Psychologists like to play word-association games all the time. What would come to mind if a large, blank card revealed the words, “Abraham Lincoln”? How about “JFK”? Odds are that, within the first three guesses taken, the names John Wilkes Booth and Lee Harvey Oswald would surface. Exactly why these men — and others like them — are as memorable as the men they killed is the question that the Tony-award winning musical “Assassins” seeks to answer.
The play is staged through a series of vignettes following eight presidential assassins; the stage is always dimly lit and sparsely furnished; the guns flourished by each assassin throughout the entirety of the show function doubly as menacing weapons and sources of comedic relief.
A botched attempt at killing Gerald Ford (Edward Delman ’12) ends with Sarah Jane Moore (Laurel Durning-Hammond ‘14) throwing bullets at his receding back. A background is provided for each character in order to flesh them out beyond the infamy of their name as it is usually presented in the papers: President So-and-So assassinated by Nobody So-and-So becomes President Garfield assassinated by Charles Guiteau (Kaylan Ray-Mazumder ‘12).
As “Assassins” progresses it becomes increasingly evident that each of the characters is more than the product of a momentary lapse in sanity or an inability to cope with a single random event. Charles Gillespie DIV ’12 as the manic Samuel Byck – portrayed as a hobo Santa Claus in ratty sneakers for the majority of the show – is only preaching the long-winded, self-righteous indignities of political pundits everywhere.
“You really fucked up, Dick,” Byck informs an absent Nixon, a statement that was on the tip of everyone’s tongue by the time he failed to crash a plane into the White House. John Wilkes Booth (Noah Bokat-Lindell ’12) is convinced he is acting as a martyr for his country. In “The Ballad of Booth” he exclaims that “what [he] did was kill the man who killed [his] country!”
“Assassins” doesn’t try to provide excuses for its characters. Instead, it seeks to prove that they are the culmination of a society whose biggest fear is anonymity after death. And, as Booth reminds Lee Harvey Oswald (Mitchel Kawash ’12), Brutus is just as well-known as Caesar.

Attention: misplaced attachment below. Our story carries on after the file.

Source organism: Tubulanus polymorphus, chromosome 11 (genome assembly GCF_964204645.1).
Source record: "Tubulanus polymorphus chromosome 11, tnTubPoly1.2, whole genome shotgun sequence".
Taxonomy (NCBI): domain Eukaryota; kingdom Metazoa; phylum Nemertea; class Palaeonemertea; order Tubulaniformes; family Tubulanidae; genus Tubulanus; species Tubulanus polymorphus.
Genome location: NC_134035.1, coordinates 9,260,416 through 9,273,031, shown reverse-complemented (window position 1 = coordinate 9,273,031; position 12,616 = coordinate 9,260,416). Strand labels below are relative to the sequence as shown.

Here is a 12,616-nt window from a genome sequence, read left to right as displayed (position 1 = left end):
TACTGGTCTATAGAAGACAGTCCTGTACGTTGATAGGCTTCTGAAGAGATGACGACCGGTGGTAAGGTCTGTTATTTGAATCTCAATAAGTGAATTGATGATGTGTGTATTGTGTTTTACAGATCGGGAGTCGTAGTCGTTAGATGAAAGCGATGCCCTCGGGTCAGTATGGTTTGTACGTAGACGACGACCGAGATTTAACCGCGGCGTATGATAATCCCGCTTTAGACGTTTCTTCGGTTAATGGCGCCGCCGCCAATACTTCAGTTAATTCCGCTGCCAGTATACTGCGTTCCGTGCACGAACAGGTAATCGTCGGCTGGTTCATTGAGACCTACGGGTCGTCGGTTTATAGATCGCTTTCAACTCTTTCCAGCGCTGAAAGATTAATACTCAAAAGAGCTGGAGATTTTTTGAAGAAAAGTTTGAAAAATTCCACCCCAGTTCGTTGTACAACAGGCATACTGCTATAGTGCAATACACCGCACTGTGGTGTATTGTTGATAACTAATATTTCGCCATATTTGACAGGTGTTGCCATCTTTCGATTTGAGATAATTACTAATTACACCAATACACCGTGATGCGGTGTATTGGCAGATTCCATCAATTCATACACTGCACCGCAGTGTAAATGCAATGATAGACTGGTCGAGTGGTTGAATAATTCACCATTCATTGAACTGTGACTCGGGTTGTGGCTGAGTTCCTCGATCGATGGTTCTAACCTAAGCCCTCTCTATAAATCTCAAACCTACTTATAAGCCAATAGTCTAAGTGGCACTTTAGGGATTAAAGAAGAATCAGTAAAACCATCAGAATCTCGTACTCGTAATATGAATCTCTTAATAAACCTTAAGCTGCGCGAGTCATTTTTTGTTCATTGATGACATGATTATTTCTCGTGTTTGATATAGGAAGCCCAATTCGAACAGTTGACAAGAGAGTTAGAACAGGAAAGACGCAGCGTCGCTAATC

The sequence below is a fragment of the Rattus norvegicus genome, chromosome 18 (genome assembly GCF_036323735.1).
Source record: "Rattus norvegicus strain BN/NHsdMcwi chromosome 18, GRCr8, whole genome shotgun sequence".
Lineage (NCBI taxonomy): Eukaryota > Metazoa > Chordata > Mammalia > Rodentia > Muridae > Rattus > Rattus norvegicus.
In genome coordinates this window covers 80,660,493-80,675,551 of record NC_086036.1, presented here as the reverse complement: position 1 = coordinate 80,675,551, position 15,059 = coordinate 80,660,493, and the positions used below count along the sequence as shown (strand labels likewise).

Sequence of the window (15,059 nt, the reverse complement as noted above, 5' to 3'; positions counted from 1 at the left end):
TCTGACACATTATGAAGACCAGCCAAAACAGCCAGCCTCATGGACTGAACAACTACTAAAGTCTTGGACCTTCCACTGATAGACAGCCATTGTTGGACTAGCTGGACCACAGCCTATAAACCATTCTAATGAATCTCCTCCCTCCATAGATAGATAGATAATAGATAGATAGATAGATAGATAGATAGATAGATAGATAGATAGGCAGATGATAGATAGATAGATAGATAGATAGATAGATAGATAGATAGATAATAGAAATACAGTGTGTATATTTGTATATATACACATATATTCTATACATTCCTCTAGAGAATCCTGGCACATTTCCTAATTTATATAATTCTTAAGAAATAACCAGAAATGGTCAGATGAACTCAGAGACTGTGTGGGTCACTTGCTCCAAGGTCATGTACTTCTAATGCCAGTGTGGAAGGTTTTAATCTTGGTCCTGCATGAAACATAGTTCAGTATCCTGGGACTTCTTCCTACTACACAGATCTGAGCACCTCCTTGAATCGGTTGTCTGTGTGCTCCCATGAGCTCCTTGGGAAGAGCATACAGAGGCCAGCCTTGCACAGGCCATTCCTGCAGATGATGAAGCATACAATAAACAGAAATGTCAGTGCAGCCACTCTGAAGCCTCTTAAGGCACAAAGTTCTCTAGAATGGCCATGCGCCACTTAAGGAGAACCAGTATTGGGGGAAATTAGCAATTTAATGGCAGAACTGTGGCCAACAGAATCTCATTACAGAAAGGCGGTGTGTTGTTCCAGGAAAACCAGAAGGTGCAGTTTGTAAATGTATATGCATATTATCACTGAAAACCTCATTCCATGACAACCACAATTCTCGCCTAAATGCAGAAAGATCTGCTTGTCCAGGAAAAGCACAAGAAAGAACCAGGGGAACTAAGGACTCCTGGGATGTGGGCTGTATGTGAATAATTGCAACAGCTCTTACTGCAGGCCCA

“Assassins” presents fame and infamy as the two roads that inevitably lead to history-book immortality. But only the story of those who chose the latter path is showcased in the play.
Don’t be surprised if the orchestra overpowers the actors’ singing. The appeal within the performance is in large part due to its incredibly talented cast. Durning-Hammond and Mark Trapani ’14 (as Giuseppe Zangara) held their own against an upperclassmen-heavy show with authentic portrayals of their respective dramatis personae.In a particularly formidable display, Trapani’s Italian accent refuses to slip, even in the midst of an emotionally heavy scene where he finds himself strapped to the electric chair. Surprisingly, the extras add a depth that becomes absolutely necessary throughout various scenes — they are the crowd that watched Zangara fail to kill FDR, McKinley’s excited supporters and the confused populace preaching collective shock in the show’s penultimate song. Woah.
The importance of such rock-solid acting in the face of a rather unremarkable script becomes apparent as Lee Harvey Oswald, surrounded by previous assassins, cradles a wrapped rifle. His story is one filled with a bitter betrayal that somehow, inexplicably, the audience is able to relate to. In the face of such overhwhelming emotion, Gillespie asks, glaring at the aluminum tin on the bench next to him, “What do we do?”
He pauses, head tilted curiously to the side, panting with the effort of his nearly-finished rant. Suddenly, his eyes brighten. With cackling, infectious glee, he answers his own question — and the one posed by every one of his fellow assassins.
“We kill the president,” he says.
Right on point.